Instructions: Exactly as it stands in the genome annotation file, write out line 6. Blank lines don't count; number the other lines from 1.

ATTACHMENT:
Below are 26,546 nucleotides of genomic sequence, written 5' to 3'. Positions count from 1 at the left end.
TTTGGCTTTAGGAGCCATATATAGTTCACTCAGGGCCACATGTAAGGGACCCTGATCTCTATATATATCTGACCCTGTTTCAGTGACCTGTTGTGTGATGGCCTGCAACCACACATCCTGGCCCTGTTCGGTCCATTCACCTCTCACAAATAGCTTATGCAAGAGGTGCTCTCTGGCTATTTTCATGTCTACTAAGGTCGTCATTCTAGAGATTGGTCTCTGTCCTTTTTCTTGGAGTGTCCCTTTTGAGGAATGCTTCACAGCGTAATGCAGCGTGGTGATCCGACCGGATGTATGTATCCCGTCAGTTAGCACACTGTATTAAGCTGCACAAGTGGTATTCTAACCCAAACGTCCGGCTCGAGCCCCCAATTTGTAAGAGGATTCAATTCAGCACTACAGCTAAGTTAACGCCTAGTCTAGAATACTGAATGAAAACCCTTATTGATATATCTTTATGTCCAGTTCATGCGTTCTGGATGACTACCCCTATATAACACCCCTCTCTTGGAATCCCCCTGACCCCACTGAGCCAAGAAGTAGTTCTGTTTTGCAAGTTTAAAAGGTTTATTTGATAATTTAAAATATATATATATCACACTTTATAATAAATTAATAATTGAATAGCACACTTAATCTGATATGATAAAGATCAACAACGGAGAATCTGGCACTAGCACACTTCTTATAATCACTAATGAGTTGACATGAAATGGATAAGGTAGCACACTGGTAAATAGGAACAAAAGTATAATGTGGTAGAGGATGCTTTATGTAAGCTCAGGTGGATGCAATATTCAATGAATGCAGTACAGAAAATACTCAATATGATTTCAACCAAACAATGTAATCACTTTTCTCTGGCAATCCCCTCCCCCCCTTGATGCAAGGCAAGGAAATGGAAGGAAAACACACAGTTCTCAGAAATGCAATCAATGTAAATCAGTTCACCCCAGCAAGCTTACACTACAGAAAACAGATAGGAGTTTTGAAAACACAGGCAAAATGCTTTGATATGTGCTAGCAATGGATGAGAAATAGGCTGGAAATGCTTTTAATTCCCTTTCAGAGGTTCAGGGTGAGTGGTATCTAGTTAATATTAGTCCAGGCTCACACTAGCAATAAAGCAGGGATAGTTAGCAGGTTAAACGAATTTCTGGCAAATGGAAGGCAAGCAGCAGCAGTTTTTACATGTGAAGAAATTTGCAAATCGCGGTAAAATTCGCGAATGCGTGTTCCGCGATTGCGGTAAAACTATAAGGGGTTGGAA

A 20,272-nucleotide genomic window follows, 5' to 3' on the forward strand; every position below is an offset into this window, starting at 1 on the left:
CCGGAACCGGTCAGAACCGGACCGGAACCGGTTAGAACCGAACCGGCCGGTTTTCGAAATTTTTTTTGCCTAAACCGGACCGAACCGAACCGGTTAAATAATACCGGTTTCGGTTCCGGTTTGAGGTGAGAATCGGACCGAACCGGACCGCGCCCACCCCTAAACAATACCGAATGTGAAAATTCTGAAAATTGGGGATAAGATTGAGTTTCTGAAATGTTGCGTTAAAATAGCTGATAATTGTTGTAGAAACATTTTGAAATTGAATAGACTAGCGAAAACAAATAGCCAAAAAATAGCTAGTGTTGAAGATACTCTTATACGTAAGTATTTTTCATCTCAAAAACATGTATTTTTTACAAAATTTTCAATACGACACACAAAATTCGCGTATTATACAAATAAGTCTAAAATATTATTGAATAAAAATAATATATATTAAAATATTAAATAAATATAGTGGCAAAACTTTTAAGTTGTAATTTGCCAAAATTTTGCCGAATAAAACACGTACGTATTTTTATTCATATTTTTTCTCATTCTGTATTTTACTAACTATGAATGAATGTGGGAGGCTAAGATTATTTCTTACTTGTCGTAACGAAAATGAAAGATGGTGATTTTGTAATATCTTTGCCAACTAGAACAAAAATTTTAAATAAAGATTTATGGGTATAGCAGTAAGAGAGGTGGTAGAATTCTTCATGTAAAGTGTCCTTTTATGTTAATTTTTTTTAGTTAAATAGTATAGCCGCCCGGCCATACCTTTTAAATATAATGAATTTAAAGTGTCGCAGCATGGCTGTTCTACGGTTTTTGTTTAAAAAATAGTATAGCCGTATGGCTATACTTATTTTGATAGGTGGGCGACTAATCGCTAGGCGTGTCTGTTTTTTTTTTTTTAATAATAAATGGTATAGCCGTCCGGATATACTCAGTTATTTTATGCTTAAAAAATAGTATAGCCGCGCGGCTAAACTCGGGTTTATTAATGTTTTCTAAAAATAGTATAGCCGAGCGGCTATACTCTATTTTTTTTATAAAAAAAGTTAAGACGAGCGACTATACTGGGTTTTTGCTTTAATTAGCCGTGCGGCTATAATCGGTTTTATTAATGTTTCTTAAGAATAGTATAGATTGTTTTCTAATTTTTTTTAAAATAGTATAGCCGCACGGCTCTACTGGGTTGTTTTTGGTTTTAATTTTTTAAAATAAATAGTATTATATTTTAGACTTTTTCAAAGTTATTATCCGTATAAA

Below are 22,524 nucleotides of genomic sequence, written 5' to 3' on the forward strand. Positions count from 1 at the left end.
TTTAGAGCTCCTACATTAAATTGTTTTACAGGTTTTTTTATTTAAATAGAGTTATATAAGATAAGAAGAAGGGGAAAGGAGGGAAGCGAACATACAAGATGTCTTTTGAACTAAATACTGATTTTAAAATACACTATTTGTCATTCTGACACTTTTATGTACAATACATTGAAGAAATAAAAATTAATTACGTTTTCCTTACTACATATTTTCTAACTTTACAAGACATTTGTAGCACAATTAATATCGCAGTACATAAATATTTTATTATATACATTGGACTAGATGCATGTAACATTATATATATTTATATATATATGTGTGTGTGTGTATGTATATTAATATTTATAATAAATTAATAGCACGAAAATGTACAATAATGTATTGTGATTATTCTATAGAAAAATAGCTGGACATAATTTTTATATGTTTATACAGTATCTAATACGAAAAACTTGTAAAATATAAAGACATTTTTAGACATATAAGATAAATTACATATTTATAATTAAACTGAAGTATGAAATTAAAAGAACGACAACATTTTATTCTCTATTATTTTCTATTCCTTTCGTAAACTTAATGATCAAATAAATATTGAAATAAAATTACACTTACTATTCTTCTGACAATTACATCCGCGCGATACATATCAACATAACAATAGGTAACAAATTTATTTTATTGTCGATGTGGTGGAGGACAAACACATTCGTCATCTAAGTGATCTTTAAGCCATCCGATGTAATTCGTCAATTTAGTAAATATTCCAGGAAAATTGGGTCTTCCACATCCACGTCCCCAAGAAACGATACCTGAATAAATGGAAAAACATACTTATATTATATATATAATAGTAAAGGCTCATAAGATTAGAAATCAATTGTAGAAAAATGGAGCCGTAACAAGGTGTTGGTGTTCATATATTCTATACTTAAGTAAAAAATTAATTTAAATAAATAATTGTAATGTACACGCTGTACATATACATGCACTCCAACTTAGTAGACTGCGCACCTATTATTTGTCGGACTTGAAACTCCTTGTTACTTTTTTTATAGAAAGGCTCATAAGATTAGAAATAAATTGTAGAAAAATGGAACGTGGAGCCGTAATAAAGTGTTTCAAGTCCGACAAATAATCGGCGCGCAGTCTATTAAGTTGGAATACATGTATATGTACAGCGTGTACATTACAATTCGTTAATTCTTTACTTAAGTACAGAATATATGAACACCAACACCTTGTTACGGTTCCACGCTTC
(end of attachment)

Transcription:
TTTAGAGCTCCTACATTAAATTGTTTTACAGGTTTTTTTATTTAAATAGAGTTATATAAGATAAGAAGAAGGGGAAAGGAGGGAAGCGAACATACAAGATGTCTTTTGAACTAAATACTGATTTTAAAATACACTATTTGTCATTCTGACACTTTTATGTACAATACATTGAAGAAATAAAAATTAATTACGTTTTCCTTACTACATATTTTCTAACTTTACAAGACATTTGTAGCACAATTAATATCGCAGTACATAAATATTTTATTATATACATTGGACTAGATGCATGTAACATTATATATATTTATATATATATGTGTGTGTGTGTATGTATATTAATATTTATAATAAATTAATAGCACGAAAATGTACAATAATGTATTGTGATTATTCTATAGAAAAATAGCTGGACATAATTTTTATATGTTTATACAGTATCTAATACGAAAAACTTGTAAAATATAAAGACATTTTTAGACATATAAGATAAATTACATATTTATAATTAAACTGAAGTATGAAATTAAAAGAACGACAACATTTTATTCTCTATTATTTTCTATTCCTTTCGTAAACTTAATGATCAAATAAATATTGAAATAAAATTACACTTACTATTCTTCTGACAATTACATCCGCGCGATACATATCAACATAACAATAGGTAACAAATTTATTTTATTGTCGATGTGGTGGAGGACAAACACATTCGTCATCTAAGTGATCTTTAAGCCATCCGATGTAATTCGTCAATTTAGTAAATATTCCAGGAAAATTGGGTCTTCCACATCCACGTCCCCAAGAAACGATACCTGAATAAATGGAAAAACATACTTATATTATATATATAATAGTAAAGGCTCATAAGATTAGAAATCAATTGTAGAAAAATGGAGCCGTAACAAGGTGTTGGTGTTCATATATTCTATACTTAAGTAAAAAATTAATTTAAATAAATAATTGTAATGTACACGCTGTACATATACATGCACTCCAACTTAGTAGACTGCGCACCTATTATTTGTCGGACTTGAAACTCCTTGTTACTTTTTTTATAGAAAGGCTCATAAGATTAGAAATAAATTGTAGAAAAATGGAACGTGGAGCCGTAATAAAGTGTTTCAAGTCCGACAAATAATCGGCGCGCAGTCTATTAAGTTGGAATACATGTATATGTACAGCGTGTACATTACAATTCGTTAATTCTTTACTTAAGTACAGAATATATGAACACCAACACCTTGTTACGGTTCCACGCTTC